God Didn't Say That

Bible Translations and Mistranslations

Interview on Bible translation with Al Kresta

Yesterday I had the treat to talk to Al Kresta about Bible translation on his nationally syndicated “Kresta in the Afternoon.” You can find the audio here.

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April 8, 2010 Posted by | announcements, audio | , , , | Leave a comment

What’s the difference between an eagle and a vulture?

The Greek aetos is usually translated “vulture” in Matthew 24:28 and Luke 17:37, but “eagle” in Revelation 4:7, 8:13, and 12:14. Why?

The answer has to do with how words — for animals, in this case — are used metaphorically.

In English a “vulture” is different than an “eagle” — and we also have hawks, falcons, turkey vultures (“buzzards”), eagle owls, and more — but beyond the zoological differences, the two words also represent very different qualities: a vulture is usually bad, while an eagle is usually good.

“Eyes like an eagle” refers to someone who has the good fortune of seeing well, as does “eyes like a hawk.” “Eyes like a vulture,” though not a common expression, to me indicates something nefarious.

“Waiting around like vultures,” too, refers to something untoward. “Waiting around like eagles” — again, not a common expression — to me is neutral or positive.

To “soar like an eagle” is a good thing, while “to soar like a vulture” — even though vultures and eagles soar almost exactly the same way — is bad.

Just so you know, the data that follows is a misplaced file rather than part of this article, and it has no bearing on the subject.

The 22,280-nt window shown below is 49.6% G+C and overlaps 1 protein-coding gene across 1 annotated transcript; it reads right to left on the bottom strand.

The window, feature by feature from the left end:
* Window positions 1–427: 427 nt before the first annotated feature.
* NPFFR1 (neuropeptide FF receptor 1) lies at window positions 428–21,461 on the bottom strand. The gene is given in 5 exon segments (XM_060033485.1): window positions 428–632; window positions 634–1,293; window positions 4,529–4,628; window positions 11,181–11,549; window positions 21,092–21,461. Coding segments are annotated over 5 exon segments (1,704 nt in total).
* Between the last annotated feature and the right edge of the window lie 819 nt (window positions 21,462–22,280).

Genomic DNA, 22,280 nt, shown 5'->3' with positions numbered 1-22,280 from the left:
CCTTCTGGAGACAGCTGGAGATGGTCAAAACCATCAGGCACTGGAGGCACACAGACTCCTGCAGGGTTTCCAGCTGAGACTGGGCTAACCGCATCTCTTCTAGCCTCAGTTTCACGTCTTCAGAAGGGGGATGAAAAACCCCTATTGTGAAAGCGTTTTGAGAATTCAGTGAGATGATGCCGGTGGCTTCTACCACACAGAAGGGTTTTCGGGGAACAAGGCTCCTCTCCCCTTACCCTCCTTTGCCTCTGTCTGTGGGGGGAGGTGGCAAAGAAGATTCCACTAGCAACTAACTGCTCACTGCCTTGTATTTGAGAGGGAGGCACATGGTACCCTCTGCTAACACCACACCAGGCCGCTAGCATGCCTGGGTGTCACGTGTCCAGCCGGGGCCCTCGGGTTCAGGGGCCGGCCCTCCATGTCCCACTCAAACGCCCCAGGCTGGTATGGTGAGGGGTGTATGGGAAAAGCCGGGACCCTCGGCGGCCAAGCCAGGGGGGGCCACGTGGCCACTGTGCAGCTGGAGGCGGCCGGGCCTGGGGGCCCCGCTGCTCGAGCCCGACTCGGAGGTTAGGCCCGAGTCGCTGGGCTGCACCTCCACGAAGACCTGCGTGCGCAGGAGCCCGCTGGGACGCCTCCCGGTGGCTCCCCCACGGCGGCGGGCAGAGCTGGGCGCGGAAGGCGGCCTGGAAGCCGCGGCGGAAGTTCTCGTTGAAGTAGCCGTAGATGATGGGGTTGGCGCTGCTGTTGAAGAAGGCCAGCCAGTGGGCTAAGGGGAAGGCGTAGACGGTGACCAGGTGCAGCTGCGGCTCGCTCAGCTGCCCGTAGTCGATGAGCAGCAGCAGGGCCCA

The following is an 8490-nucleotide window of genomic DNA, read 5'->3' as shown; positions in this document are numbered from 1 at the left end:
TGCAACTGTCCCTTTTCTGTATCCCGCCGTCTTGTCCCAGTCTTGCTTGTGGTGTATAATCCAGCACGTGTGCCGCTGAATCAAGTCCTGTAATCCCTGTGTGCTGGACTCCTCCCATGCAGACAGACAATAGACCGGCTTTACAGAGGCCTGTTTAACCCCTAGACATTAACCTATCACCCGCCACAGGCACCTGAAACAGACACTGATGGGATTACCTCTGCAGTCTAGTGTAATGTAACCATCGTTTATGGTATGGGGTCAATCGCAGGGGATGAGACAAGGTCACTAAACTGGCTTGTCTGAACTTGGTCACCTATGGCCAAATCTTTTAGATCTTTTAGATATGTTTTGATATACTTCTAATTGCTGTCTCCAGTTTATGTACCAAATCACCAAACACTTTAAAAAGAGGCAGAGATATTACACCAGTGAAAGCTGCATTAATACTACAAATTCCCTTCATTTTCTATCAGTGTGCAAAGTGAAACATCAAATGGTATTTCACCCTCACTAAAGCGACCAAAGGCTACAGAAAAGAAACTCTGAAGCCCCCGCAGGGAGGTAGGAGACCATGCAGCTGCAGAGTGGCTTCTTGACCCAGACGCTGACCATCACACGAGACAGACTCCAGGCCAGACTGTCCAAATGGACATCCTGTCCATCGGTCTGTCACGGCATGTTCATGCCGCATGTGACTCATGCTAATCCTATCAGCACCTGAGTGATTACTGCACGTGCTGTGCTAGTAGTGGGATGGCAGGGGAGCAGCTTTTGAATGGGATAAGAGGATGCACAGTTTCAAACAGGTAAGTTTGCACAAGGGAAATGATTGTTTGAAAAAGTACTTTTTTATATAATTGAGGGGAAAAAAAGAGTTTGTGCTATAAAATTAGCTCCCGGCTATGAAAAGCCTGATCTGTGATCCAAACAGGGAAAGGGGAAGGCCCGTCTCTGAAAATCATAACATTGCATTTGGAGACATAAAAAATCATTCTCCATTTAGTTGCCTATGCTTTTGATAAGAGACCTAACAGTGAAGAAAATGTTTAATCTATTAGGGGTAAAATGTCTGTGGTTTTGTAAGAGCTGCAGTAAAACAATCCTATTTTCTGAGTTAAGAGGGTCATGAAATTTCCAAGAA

I think that all of this is important because it highlights an important fact about how language works: the associations of a word extend beyond the literal meaning of the word.

In Matthew 24:28 and Luke 17:37, the aetos birds gather around (dead) bodies. That’s what “vultures” stereotypically do in English.

Revelation 4:7, which matches Ezekiel 1:10, mentions a lion, an ox, a human, and an eagle. It’s hard to know if, in that context, aetos was supposed to be positive (soaring like an eagle, for example) or negative (perhaps like an ox that gores). But certainly to the extent that the four animals are used to represent the four evangelists, and, in particular, to the extent that John is an aetos, only “eagle” works in English. (Question: Do you think we should we let that later interpretation influence our translation decision?)

In the OT, aetos is used for nesher. We find the word in Isaiah 40:31, for example, where it is clearly positive: people who wait for God are compared to eagles.

In Exodus we see the well-known image of “wings of Eagles,” upon which God lifted up the Israelites. There “wings of vultures” certainly doesn’t work in English.

In Habakkuk 1:8, though, nesher (and aetos) are used as a predatory image: The Chaldeans “fly like a nesher, quick to devour.” Though most translations go with “eagle” here, I think “vulture” is better.

(Micah 1:6 is interesting, too, because it uses the phrase, bald “like the eagle.” Eagles aren’t bald — not even the bald eagle — but vultures are.)

Deuteronomy 14:12-18 and Leviticus 11:13-19 both contain lists of birds that are not to be eaten. Though it’s almost impossible now to know what each word represented there, we do see evidence of an advanced ornithological taxonomy.

But I think that the zoology here is irrelevant. In most of these cases, the difference between an “eagle” and a “vulture” is a question not for bird experts, but more generally for English speakers.

Hawk

Hawk

Black Vulture

Black Vulture

Bald Eagle

Bald Eagle

April 8, 2010 Posted by | translation practice, translation theory | , , , , , , , , , | 7 Comments